Throughout the 1930s, the Navy could afford to launch just 23 new ships. In their newest book Danger Zone, Hal Brands and Michael Beckley note that in 1940, prior to the attack on Pearl Harbor, the Navy ordered 240 ships, putting our shipyards onto a wartime footing that enabled us to quickly recover from the surprise attack. The Pentagon needs a similar plan in the 2024 budget, which would include a three-year wartime stockpile of munitions, replacement artillery and rocket weapons, and a very large, multi-year block buy of warships. In short, the Pentagon should shift $45 billion from its $130 billion research and development budget each year into procurement and sustain a new procurement level that would generate $225 billion of additional procurement over the next five years.
The Navy should receive the lion’s share of this shifted funding. Currently, in the President’s budget request for FY 2023, the Pentagon requested only fifty-one ships [PDF] between 2023 and 2027 at a cost of $133 billion. Adding $20 billion per year of the $45 billion shifted funds to the shipbuilding account would enable the Navy to buy ninety ships, rather than fifty-one with the extra $100 billion. The Navy should also purchase these ships using a five-year block buy, valued at $233 billion, giving industry the ability to scale, drive down costs, and tap into the public markets for financing certain capital investments. A similar five-year block buy for munitions should also be done.
Next, the Pentagon should take a hint from Congress and stop divesting structure – ships, planes and people – before replacement systems are ready. As my colleague at AEI has repeatedly highlighted, the Navy actually needs ships, the Air Force needs planes and the Army needs soldiers. In 2024, the Pentagon needs to at a minimum hold structure steady and, if possible, increase it. The perennial debate that our military will sacrifice capacity to increase capability is a false choice. As many note, capacity itself is a capability.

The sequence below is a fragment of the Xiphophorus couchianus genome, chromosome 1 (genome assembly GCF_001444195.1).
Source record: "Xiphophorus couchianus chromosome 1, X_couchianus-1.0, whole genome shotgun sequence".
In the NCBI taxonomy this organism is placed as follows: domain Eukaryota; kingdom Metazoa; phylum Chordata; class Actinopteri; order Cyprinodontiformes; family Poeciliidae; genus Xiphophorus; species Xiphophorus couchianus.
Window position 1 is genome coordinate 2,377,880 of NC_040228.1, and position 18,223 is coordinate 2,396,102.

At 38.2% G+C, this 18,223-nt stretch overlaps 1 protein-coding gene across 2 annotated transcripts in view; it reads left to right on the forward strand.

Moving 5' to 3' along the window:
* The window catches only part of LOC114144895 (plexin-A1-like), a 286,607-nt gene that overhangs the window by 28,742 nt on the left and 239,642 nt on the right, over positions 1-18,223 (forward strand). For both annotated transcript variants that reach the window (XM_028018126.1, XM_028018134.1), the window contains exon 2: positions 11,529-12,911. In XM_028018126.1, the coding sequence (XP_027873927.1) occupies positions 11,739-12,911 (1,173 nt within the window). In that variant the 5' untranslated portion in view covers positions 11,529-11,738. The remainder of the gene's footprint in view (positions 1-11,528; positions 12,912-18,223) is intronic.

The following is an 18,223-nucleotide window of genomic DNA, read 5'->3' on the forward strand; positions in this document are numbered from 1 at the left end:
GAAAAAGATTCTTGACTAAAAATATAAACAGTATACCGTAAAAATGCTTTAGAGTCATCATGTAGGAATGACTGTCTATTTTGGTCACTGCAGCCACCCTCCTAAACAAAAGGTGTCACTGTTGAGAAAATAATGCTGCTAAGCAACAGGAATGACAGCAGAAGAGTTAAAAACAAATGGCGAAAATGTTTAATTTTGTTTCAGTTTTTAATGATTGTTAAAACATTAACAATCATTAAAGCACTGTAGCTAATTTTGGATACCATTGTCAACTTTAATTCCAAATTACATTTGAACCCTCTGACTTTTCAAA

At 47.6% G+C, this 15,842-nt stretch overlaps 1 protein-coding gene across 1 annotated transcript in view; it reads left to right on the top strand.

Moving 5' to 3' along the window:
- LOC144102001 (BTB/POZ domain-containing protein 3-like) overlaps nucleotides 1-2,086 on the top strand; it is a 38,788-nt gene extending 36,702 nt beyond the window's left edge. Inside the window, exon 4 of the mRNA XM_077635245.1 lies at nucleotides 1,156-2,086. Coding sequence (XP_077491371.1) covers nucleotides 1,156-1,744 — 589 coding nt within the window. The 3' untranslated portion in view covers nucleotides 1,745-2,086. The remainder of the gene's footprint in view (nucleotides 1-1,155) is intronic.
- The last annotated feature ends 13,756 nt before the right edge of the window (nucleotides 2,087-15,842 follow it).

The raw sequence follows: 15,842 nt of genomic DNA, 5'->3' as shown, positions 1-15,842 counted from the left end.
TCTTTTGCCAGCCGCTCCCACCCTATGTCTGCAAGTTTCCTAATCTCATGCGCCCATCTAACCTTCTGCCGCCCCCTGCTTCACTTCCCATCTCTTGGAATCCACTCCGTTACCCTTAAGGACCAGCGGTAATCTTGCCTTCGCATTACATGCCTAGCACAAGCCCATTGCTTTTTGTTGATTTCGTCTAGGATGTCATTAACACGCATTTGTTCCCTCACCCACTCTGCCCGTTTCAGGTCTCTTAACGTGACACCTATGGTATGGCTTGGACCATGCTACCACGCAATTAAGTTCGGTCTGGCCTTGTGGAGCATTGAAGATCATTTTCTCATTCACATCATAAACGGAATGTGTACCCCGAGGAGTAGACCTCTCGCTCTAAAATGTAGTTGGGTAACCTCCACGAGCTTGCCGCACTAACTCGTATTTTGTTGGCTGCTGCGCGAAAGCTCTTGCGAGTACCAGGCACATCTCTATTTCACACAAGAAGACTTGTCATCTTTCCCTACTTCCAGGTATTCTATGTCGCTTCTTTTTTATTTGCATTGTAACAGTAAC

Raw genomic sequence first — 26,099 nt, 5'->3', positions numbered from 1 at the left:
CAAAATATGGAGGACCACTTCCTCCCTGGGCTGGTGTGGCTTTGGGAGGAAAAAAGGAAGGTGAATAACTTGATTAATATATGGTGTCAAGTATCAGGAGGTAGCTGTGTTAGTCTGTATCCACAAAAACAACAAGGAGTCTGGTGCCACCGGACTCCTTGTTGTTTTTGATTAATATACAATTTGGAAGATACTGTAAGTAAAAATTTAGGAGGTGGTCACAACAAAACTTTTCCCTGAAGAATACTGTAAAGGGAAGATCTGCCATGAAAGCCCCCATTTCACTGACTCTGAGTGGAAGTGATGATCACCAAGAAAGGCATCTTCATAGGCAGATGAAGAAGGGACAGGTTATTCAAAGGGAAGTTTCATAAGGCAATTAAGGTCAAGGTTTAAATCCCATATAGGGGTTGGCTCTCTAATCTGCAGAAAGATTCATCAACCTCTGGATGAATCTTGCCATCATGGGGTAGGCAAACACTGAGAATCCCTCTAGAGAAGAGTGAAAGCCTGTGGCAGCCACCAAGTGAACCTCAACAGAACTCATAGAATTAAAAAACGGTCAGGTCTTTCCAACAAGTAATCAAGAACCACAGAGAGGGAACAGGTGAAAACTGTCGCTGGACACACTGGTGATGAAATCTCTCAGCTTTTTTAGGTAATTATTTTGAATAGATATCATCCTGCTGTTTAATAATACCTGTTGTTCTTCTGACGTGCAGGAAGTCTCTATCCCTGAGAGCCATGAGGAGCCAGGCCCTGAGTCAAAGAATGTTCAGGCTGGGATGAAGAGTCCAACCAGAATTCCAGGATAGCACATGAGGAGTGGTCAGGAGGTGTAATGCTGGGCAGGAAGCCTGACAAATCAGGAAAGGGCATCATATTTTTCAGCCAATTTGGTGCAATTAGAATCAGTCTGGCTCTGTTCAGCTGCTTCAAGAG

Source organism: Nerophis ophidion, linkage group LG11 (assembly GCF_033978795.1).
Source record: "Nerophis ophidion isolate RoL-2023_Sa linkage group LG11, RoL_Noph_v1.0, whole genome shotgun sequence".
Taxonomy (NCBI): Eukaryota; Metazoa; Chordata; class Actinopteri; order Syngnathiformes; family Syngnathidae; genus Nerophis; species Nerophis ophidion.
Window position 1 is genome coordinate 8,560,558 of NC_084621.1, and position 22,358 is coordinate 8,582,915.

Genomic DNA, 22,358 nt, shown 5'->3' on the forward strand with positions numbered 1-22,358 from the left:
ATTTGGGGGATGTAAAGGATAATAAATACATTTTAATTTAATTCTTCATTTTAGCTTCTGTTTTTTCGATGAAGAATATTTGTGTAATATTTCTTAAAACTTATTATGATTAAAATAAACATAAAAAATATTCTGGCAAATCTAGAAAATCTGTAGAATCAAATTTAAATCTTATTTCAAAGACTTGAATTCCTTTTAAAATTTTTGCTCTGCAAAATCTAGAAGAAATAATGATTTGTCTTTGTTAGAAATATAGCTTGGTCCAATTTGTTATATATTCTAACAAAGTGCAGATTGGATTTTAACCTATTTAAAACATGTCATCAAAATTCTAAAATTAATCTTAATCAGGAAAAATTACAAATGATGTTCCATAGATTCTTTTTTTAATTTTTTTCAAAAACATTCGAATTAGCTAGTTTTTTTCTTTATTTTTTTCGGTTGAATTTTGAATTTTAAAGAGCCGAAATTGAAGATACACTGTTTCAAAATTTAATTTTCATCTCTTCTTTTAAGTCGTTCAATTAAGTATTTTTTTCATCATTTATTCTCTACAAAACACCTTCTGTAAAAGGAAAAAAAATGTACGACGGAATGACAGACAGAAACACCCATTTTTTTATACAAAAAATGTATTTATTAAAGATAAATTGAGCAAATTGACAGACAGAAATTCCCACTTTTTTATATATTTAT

Lastly, the Pentagon should stop the hemorrhaging of its people. All of the services are in a severe recruiting crisis, the likes we have not seen since the 1970s, and the 2024 defense budget needs to have the resources to solve it. Funding needs to be allocated to raise the pay of the junior enlisted and mid-grade non-commissioned officers. Facilities need to be upgraded to stop the deterioration of both housing and workspaces. And, finally, cleaning up the environment where our families live and military members work, to avoid disasters such as the fuel farms in Hawaii and the legacy of toxic chemicals at Camp Lejeune, is imperative to keeping service members’ trust in the force.
The 2020s are emerging to be a decade of extreme volatility and a reshaping of the global world order. Russia and China are not waiting to strike and assert dominance. Inflation and interest rates are redefining the world economy, plunging entire nations into poverty and increasing disorder. A pandemic has restructured our labor force and supply chains, exposing weaknesses in both.
The strategy and budget prepared by the Pentagon in 2020 is no longer appropriate for the world we now face. We have only a few years to refill the magazines, reset the force, and prepare for a very dangerous second half of the 2020s.
Maj. Gen. John Ferrari, US Army (ret.), is a visiting fellow at the American Enterprise Institute (AEI) and is the former director of program analysis and evaluation for the US Army.